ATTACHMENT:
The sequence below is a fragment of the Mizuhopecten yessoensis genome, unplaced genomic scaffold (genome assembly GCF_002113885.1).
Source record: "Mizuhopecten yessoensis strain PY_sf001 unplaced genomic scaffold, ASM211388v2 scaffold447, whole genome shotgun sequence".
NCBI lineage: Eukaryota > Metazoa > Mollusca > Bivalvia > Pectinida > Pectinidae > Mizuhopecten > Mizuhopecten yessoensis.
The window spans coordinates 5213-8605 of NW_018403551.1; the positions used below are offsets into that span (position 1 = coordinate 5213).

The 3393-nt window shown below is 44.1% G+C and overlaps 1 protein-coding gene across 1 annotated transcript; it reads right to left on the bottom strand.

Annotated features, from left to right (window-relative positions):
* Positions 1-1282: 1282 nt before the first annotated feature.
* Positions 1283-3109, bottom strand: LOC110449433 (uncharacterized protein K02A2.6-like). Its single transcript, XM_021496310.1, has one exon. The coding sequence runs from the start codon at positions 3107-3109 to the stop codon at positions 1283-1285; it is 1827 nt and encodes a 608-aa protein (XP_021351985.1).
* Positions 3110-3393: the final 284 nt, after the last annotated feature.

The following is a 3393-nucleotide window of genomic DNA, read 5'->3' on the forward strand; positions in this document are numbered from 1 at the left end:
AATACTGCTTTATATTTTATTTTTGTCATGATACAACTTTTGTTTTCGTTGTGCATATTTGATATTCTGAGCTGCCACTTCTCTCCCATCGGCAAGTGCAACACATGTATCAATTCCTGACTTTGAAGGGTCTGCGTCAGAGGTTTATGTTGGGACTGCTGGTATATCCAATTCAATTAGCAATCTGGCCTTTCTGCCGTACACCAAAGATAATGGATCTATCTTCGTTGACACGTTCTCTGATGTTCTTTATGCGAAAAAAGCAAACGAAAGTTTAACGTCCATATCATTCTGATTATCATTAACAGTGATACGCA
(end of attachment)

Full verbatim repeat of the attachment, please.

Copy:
The sequence below is a fragment of the Mizuhopecten yessoensis genome, unplaced genomic scaffold (genome assembly GCF_002113885.1).
Source record: "Mizuhopecten yessoensis strain PY_sf001 unplaced genomic scaffold, ASM211388v2 scaffold447, whole genome shotgun sequence".
NCBI lineage: Eukaryota > Metazoa > Mollusca > Bivalvia > Pectinida > Pectinidae > Mizuhopecten > Mizuhopecten yessoensis.
The window spans coordinates 5213-8605 of NW_018403551.1; the positions used below are offsets into that span (position 1 = coordinate 5213).

The 3393-nt window shown below is 44.1% G+C and overlaps 1 protein-coding gene across 1 annotated transcript; it reads right to left on the bottom strand.

Annotated features, from left to right (window-relative positions):
* Positions 1-1282: 1282 nt before the first annotated feature.
* Positions 1283-3109, bottom strand: LOC110449433 (uncharacterized protein K02A2.6-like). Its single transcript, XM_021496310.1, has one exon. The coding sequence runs from the start codon at positions 3107-3109 to the stop codon at positions 1283-1285; it is 1827 nt and encodes a 608-aa protein (XP_021351985.1).
* Positions 3110-3393: the final 284 nt, after the last annotated feature.

The following is a 3393-nucleotide window of genomic DNA, read 5'->3' on the forward strand; positions in this document are numbered from 1 at the left end:
AATACTGCTTTATATTTTATTTTTGTCATGATACAACTTTTGTTTTCGTTGTGCATATTTGATATTCTGAGCTGCCACTTCTCTCCCATCGGCAAGTGCAACACATGTATCAATTCCTGACTTTGAAGGGTCTGCGTCAGAGGTTTATGTTGGGACTGCTGGTATATCCAATTCAATTAGCAATCTGGCCTTTCTGCCGTACACCAAAGATAATGGATCTATCTTCGTTGACACGTTCTCTGATGTTCTTTATGCGAAAAAAGCAAACGAAAGTTTAACGTCCATATCATTCTGATTATCATTAACAGTGATACGCA